Lime Rock times three


The graphics may be dated but Grand Prix Legends cars fit the Lime Rock track like a well-worn glove

More than a decade old, Grand Prix Legends still commands the respect of all who drive it, and this indentured simulation has also spawned almost 600 add-on tracks from the modding community since 1998. I’ve only downloaded a fraction—40 at last count—but one of my favorites has always been Lime Rock Park.

Two versions exist—one with and one without the speed-arresting chicane at the top of turn five—but the chicane-less model (originally released in 2002) is the hands-down winner here. Developed by modders Brent Adams, Jim Barnes, and Eric Bourgouin, this GPL track mod is a tidy piece of work that handily showcases much of Lime Rock’s unique topography. GPL’s aging graphics engine may not fare that well in our modern high-res DX10 gaming landscape, but once you’ve carved out a lap or two on this surprisingly faithful mile-and-a-half ribbon of asphalt and concrete, you’ll probably forget all about that coarse-looking 2D scenery. Rating: 6.5 out of 10.


The popular rFactor Lime Rock entry follows the Connecticut circuit’s every rise and fall

rFactor is the undisputed champion of mod-friendly PC racing sims, and this multi-faceted 2005 indie racer features almost as many third-party add-on tracks as the more pedigreed Grand Prix Legends. The beefier graphics engine delivers vastly superior visual punch, however, and Ewan (Uzzi) Chalker’s intricately detailed Lime Rock Park 1.10 entry (available in chicane and non-chicane flavors) took full advantage of this to earn a high-ranking spot in’s Hall of Fame.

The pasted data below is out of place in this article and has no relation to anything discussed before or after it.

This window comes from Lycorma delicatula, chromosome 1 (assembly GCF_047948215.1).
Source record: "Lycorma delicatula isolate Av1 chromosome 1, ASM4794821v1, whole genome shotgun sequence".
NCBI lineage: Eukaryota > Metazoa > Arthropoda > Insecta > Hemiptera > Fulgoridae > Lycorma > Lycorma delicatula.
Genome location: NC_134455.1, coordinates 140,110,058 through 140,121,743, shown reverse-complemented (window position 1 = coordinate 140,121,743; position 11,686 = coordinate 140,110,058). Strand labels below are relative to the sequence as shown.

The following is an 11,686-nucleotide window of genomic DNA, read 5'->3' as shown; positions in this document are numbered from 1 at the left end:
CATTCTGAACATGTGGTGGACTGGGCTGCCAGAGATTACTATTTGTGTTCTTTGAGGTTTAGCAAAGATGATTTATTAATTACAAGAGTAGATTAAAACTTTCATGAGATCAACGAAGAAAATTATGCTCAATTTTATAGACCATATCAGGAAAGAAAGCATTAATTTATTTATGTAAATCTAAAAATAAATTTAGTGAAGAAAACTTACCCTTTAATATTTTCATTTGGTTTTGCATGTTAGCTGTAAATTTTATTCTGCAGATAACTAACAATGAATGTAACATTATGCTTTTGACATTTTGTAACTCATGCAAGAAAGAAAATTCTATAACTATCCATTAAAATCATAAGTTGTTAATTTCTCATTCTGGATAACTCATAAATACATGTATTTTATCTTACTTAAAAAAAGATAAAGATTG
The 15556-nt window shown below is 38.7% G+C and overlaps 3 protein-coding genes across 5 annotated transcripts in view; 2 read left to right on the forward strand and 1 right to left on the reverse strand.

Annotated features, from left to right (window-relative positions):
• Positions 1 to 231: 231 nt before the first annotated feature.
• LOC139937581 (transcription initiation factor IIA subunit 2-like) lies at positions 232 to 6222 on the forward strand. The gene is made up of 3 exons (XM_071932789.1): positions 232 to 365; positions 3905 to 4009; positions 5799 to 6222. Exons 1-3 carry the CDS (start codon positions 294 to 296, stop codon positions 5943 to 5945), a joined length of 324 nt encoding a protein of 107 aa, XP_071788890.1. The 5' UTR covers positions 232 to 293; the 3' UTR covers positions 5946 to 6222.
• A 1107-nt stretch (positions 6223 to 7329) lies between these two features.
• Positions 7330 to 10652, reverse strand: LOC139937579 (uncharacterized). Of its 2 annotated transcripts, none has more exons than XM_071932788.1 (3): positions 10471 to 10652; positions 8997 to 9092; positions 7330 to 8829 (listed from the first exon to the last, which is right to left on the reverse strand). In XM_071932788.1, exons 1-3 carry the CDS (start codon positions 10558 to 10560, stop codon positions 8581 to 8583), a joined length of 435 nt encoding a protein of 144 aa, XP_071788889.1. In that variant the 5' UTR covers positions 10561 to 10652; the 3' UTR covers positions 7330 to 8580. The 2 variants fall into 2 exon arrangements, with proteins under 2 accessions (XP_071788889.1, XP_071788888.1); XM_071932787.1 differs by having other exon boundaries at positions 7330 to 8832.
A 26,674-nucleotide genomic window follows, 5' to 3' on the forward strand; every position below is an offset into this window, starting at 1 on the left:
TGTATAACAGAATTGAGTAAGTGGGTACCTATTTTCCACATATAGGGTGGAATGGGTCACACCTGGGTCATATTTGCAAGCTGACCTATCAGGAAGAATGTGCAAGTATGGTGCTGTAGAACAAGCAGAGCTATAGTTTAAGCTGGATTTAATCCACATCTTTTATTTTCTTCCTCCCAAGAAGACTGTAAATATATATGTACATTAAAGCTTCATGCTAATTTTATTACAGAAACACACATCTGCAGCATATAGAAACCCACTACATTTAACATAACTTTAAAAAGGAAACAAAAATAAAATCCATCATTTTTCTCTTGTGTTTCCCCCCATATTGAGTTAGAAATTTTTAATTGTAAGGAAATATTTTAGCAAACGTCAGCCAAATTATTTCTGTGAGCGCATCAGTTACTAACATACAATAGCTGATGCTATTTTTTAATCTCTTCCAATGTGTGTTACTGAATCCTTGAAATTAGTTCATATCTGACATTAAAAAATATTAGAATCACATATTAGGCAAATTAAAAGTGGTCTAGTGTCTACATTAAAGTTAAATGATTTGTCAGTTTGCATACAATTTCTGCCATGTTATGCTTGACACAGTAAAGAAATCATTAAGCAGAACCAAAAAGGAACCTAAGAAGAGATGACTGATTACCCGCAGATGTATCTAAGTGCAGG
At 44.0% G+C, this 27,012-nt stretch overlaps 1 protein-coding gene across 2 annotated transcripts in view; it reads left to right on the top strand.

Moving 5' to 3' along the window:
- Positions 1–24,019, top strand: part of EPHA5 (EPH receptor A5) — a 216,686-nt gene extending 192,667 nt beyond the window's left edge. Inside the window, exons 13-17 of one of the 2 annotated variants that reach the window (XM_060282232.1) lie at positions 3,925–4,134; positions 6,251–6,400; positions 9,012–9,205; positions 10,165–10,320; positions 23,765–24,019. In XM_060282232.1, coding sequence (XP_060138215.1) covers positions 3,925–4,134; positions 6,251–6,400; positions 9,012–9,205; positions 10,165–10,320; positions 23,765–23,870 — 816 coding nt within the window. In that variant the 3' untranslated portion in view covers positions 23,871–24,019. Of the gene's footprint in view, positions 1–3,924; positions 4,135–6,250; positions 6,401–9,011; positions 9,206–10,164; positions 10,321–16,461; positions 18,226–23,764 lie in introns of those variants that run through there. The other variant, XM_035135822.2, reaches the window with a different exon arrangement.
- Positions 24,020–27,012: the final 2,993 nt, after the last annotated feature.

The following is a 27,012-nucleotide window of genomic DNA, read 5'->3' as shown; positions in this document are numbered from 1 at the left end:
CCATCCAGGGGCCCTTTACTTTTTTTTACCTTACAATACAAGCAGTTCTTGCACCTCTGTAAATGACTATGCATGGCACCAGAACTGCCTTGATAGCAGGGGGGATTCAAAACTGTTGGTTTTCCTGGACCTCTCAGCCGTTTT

The add-on’s lush Connecticut scenery blends seamlessly with the serpentine twists and turns of the Skip Barber–operated race track, and its strategically placed concrete patches will give your force-feedback controller a steady workout. There are some minor layout discrepancies, but for a scratch-built community contribution, Lime Rock Park 1.10 delivers impressive real-world authenticity. Rating: 7.5 out of 10.

It may not seem sporting to compare freeware track mods with a professionally packaged sim racer (built by some of the finest gaming developers in the business), but after turning a few hundred laps on’s Lime Rock circuit, I’d be remiss to exclude it. When it comes to corner-by-corner accuracy and precision, nothing can touch this puppy.

That’s because serves double duty as a hobbyist racing sim and a real-world trainer for aspiring and established race drivers. The iRacing crew employed state-of-the-art laser scanning equipment to replicate every bump, dip, and compression in the 1.53-mile Lime Rock circuit, and the resultant ride is about as faithful as current computing technology permits. If there’s even a minor surface anomaly on the real track that could upset your car in any way, you can bet dollars to doughnuts it found its way into the virtual track.

For better or worse, the iRacing folks have set an impossibly high new benchmark for all track modders to aim for. Rating: 9.5 out of 10.

December 19, 2008